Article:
Romania's 'Roma palaces', a status symbol for poor minority

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This file photo taken on July 11 shows palaces belonging to Romanian Roma people in Buzescu village, southern Romania. -AFP

BUZESCU, ROMANIA - With their soaring marble columns, turrets and pagoda-style roofs, elaborate mansions built by affluent Roma dot Romania's countryside in their thousands.

Amid modest surroundings of fields or small towns, the so-called Roma palaces seem improbable, even outlandish, but reveal a quest for status within a marginalized and mostly poor minority.

They began springing up in the early 1990s after the collapse of communism, when some in the Roma community came into money, they say, mostly by collecting and selling scrap iron or by doing petty trading.

Now spread across one of the EU's poorest members, the imposing buildings, estimated to number several thousand, often stand several storys high, as neighbors add floors to outdo one another.

Decorative flourishes such as a US dollar sign or a German car brand logo can be seen mounted on some of the facades as a symbol of wealth.

Romanian architect Rudolf Graef said that, although often ridiculed as "absolute kitsch", the style of the "Roma palaces" should not be dismissed.

It "reflects, paradoxically, a part of Romania's history, unlike contemporary architecture implemented by the state itself," he said.

The roofs in particular, with their gables and twisty steeples reminiscent of Asian temples, are an "exaggeration" of the country's typical architectural elements, he told AFP.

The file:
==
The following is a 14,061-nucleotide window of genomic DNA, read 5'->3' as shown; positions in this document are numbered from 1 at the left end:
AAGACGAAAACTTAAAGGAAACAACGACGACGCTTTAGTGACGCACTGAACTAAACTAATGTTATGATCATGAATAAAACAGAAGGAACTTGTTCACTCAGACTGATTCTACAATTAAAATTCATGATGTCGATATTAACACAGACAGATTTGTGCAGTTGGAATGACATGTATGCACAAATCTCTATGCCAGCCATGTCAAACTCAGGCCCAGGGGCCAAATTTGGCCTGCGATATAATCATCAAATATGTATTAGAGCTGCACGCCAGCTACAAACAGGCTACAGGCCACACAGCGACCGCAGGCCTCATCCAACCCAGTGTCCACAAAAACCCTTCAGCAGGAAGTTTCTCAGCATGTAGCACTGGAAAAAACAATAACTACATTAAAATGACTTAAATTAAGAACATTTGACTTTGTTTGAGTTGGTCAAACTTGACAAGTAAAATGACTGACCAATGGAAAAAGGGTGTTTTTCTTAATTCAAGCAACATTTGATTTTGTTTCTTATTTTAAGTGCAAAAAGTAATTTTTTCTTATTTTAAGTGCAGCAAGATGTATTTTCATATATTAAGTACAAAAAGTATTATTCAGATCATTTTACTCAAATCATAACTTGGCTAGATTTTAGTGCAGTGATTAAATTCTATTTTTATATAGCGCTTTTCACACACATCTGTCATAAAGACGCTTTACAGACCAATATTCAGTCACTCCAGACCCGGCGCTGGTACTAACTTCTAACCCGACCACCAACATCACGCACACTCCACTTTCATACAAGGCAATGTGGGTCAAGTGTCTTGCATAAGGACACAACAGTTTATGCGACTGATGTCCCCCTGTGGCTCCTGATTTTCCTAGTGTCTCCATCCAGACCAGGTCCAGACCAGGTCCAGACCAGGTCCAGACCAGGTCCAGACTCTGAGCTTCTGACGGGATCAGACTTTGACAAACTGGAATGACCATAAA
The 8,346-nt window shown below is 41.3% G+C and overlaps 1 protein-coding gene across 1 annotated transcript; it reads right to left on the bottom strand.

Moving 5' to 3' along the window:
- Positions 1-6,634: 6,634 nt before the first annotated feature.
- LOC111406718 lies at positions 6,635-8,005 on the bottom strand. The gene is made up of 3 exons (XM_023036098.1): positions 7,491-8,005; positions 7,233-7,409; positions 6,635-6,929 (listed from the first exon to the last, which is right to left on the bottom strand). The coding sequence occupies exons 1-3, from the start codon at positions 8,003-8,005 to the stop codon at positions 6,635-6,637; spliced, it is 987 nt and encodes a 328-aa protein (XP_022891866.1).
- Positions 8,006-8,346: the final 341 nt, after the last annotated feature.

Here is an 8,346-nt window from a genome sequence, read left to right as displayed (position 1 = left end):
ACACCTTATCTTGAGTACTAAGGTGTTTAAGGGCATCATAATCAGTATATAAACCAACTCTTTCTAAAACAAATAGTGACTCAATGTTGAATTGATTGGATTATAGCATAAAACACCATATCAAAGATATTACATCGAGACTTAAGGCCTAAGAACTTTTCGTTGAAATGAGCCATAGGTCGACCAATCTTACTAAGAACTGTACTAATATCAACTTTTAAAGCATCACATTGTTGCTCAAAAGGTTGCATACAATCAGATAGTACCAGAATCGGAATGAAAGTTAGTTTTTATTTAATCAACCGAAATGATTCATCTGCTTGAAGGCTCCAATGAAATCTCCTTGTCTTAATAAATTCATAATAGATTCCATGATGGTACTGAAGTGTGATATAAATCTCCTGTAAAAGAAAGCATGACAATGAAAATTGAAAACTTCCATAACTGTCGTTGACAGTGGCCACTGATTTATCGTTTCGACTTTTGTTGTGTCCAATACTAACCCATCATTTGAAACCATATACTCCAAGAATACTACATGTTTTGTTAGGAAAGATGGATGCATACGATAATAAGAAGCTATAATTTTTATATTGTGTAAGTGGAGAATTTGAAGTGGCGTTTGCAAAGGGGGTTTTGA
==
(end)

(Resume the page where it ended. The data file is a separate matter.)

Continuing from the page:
Styles differ from region to region, according to Graef, author of a study on the topic.

In central Romania, the houses are inspired by Catholic churches, while they copy neo-classical structures in the southwest and neo-Romanian traditions in the east and south, with interpretations of traditional farmers' houses or those of ancient boyars, or aristocrats.

But, says Graef, despite their variations, they all have one common goal: that of showing off the "prestige and success" of those who live in them.

At times, the structures can even replicate existing public buildings, such as one with a particular back story in the village of Buzescu, 100 kilometers south of the capital, Bucharest.

Dan Finutu, a locally prominent and reportedly wealthy member of the Roma community who died in a car accident in 2012, had had his home modeled on the courthouse where he was sentenced to jail for fraud in the 1990s. -AFP


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